When a marriage is on the rocks, how to handle it is a very personal decision that is largely up to the couple. Some couples choose to stay together and work things out. Some head straight for divorce court. And some look for a temporary or in-between solution – separation. A separation can be either a prelude to divorce or a time for the couple to work out their problems while maintaining some space before reconciling.
In any case, it’s usually used by couples who, for one reason or another, aren’t ready to completely end their marriage. There are different types of separations. A temporary separation is often what couples decide on when their goal is to ultimately reconcile. A permanent separation indicates that the couple does not expect to reconcile, but may not be ready to divorce either. And then there’s a legal separation.
What Is Legal Separation?
When couples talk about temporary or permanent separation, they aren’t necessarily talking about a legal process. Many separations are informal agreements between the couple involved, with no legal orders backing them. But a legal separation is different.
When a couple gets a legal separation, they go through a process very similar to a divorce. They ask the court to make a ruling on matters like child custody, child support, division of property, and even spousal support. Once a court order exists detailing these matters, the couple is bound to follow that order.
Understanding the Differences Between Legal Separation vs Divorce
While the legal separation vs divorce process differ, there’s one important difference between them – a couple who have obtained a legal separation agreement are still married to each other, while a couple that divorces is no longer married. That may sound obvious, but it’s important to understand the distinction for legal reasons. A person who is legally separated from their spouse cannot marry someone new.
If a legally separated woman becomes pregnant, her spouse is automatically presumed to be the father of the baby, despite the separation, unless proven otherwise. If a legally separated spouse is injured, becomes ill, or dies, the other spouse is still the legal next-of-kin and may be entitled to benefits or compensation related to the circumstances of the death. Although legally separated spouses may not live together, they still have legal ties and obligations to each other that divorced spouses do not have.
Why Get Legally Separated?
There are a number of reasons why spouses might choose legal separation vs divorce or reconciliation – the reasons can be as diverse as the couples themselves are. In some cases, a couple realizes that they no longer want to be married, but their religion or culture frowns upon divorce. Legal separation is something of a compromise – the couple remains married but free to live separate lives. Couples may also choose to legally separate for pragmatic or financial reasons.
For example, a couple may no longer wish to be married, but one spouse depends on the other’s health insurance. A legal separation allows the spouse without insurance to remain on their spouse’s plan even though the couple is no longer together. In this case, the couple may decide to divorce later – perhaps after the uninsured spouse is able to get their own insurance, or after a specific health issue is resolved.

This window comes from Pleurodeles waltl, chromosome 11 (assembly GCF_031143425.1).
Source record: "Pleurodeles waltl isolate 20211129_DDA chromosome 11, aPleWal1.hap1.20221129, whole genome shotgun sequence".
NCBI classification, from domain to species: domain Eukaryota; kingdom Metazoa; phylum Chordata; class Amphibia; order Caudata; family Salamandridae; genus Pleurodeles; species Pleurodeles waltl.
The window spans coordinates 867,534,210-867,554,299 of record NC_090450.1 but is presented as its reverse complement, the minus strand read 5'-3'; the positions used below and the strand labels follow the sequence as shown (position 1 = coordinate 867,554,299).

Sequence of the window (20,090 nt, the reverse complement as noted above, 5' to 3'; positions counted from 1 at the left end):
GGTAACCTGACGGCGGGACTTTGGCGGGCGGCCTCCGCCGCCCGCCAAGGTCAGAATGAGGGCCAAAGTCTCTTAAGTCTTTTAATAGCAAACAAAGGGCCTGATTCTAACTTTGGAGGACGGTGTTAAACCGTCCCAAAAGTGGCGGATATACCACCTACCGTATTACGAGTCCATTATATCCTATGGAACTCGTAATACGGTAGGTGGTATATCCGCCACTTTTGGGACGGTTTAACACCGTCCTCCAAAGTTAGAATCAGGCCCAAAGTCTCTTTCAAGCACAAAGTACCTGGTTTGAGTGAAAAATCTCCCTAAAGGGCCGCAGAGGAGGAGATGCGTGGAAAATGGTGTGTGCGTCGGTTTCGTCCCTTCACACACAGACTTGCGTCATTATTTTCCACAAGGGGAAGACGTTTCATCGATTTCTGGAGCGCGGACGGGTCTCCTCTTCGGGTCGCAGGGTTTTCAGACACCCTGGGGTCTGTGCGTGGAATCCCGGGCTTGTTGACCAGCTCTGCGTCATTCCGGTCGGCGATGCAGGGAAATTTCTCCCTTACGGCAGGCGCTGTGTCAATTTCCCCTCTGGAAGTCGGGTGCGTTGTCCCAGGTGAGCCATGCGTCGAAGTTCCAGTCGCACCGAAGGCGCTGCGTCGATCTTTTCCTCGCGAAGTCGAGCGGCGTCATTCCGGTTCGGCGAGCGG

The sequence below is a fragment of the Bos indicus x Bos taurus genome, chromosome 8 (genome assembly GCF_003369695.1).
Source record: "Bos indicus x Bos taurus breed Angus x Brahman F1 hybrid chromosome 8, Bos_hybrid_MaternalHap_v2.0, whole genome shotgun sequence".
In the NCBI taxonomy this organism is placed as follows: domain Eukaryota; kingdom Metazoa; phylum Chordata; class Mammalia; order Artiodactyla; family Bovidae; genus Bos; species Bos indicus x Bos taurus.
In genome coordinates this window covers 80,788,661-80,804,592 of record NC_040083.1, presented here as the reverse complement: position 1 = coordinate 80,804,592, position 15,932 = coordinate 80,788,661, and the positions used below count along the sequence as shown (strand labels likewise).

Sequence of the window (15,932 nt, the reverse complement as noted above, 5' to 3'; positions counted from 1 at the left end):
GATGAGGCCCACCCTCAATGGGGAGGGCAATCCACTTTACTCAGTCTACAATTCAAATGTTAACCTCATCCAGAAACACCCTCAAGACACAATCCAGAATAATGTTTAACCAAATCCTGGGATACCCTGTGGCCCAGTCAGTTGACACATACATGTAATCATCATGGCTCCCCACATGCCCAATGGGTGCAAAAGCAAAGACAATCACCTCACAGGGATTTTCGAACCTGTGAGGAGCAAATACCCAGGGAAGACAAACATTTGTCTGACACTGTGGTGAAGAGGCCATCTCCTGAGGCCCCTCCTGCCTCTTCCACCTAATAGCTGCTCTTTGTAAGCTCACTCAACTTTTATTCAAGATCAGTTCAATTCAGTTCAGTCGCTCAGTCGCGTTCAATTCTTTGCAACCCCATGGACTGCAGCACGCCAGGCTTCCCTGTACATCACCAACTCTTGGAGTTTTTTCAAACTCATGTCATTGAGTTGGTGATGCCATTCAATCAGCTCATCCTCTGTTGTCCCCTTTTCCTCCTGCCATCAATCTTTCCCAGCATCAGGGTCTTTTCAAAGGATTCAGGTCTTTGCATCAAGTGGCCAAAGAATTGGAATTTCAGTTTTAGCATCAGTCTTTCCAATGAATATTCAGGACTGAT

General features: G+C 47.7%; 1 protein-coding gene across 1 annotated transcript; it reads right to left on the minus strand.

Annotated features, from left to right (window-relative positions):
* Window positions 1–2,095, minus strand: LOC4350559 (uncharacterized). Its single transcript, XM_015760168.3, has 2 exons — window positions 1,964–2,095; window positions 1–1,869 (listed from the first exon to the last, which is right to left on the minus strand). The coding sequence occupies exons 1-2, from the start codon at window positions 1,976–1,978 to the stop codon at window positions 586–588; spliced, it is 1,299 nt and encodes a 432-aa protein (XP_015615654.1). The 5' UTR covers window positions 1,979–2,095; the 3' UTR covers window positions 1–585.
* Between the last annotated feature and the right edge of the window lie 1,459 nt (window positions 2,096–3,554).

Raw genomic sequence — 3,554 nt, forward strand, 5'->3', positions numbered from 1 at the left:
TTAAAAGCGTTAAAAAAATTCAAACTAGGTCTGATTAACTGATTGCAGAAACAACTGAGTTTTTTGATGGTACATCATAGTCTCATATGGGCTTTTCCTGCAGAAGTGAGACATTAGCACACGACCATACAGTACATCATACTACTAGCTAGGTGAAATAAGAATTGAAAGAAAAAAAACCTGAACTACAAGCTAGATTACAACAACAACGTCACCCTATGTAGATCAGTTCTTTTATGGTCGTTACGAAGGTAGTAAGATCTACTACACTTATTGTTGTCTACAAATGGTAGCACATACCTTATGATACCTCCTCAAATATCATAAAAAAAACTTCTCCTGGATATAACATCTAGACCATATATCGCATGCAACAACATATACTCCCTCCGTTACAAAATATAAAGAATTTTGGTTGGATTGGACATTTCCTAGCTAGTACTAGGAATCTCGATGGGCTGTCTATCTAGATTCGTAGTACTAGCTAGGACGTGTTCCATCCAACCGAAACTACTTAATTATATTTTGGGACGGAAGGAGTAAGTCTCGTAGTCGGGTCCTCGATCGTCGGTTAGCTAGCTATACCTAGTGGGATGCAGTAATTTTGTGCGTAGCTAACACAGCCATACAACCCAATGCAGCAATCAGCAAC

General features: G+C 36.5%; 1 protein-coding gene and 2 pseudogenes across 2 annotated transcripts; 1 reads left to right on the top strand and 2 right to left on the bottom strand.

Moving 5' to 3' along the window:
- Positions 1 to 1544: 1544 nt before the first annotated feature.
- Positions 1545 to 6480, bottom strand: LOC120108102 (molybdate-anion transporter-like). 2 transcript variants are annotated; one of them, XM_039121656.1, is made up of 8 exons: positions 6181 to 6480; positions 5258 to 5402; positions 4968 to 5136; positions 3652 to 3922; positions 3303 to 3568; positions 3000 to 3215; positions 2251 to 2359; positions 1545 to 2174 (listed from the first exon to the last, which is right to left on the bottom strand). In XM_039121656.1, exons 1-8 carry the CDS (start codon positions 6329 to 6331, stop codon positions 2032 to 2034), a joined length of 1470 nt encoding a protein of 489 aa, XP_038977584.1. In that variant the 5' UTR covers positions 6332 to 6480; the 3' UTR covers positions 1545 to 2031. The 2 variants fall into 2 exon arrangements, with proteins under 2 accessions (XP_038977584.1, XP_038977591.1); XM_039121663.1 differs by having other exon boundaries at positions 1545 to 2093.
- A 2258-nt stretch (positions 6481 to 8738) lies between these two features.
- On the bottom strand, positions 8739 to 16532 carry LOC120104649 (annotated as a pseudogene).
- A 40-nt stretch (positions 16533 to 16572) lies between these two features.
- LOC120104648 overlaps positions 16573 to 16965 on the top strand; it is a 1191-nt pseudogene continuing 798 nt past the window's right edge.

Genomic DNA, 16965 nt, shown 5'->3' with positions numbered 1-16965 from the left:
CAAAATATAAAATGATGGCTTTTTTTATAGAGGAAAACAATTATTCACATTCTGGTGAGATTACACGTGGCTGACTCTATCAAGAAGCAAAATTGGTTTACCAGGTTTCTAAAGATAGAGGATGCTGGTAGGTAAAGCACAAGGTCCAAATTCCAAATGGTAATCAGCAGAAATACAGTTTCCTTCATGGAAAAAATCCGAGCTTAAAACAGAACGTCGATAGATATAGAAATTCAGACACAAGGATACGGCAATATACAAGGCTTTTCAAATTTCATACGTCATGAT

Couples may choose legal separation because they want their spouse to be able to inherit their property after death, or because they want to be able to make medical decisions for each other as they age. Not all couples who no longer have romantic feelings for each other are acrimonious.
Sometimes, the couple sees themselves as close friends who will be there for each other during difficult times. In that case, it makes sense that they may want to retain the ability to speak on each other’s behalf if one of them becomes unable to make their own medical decisions, or that they may want to make it easy for each other to inherit any valuables in the event of one person’s death.
Legal separation also makes it easier to eventually reconcile if the couple ever chooses to do so. Whether they call it that or not, many separations are really trials for divorce. It makes sense to deal with legal issues, like custody and visitation, upfront when a separation happens, because that will ensure that each partner is clear on their rights and responsibilities.
But divorce is very final, and a couple may not be ready to throw in the towel on the marriage entirely just yet. A couple that reconciles after divorcing will need to spend the time and money to get married again, whereas a separated couple will not. Legal separation is often a way to try out divorce while leaving the door open for an eventual reconciliation.
Finally, a couple may know that they want to be divorced but live in an area where they need to be separated for a certain amount of time before a divorce can be granted. Legal separation is not usually a requirement, but couples can often hash out the details of the divorce, like who gets what property and where the kids will live, in a legal separation while they’re waiting to be eligible to legally divorce.
Depending on the family and the situation, there may be other reasons for couples to decide on legal separation as well. Every family is different, and while legal separation isn’t as common as informal separation or traditional divorce, there are times when it’s the best solution for everyone involved.
If you are considering a legal separation vs divorce, you may need help to prepare to present your case in court. However, you don’t necessarily need a family law attorney to represent you. In many cases, people can represent themselves in family court if they’re properly prepared. A legal resource group like National Family Solutions can help get you ready for self-advocacy in a legal separation or divorce proceeding.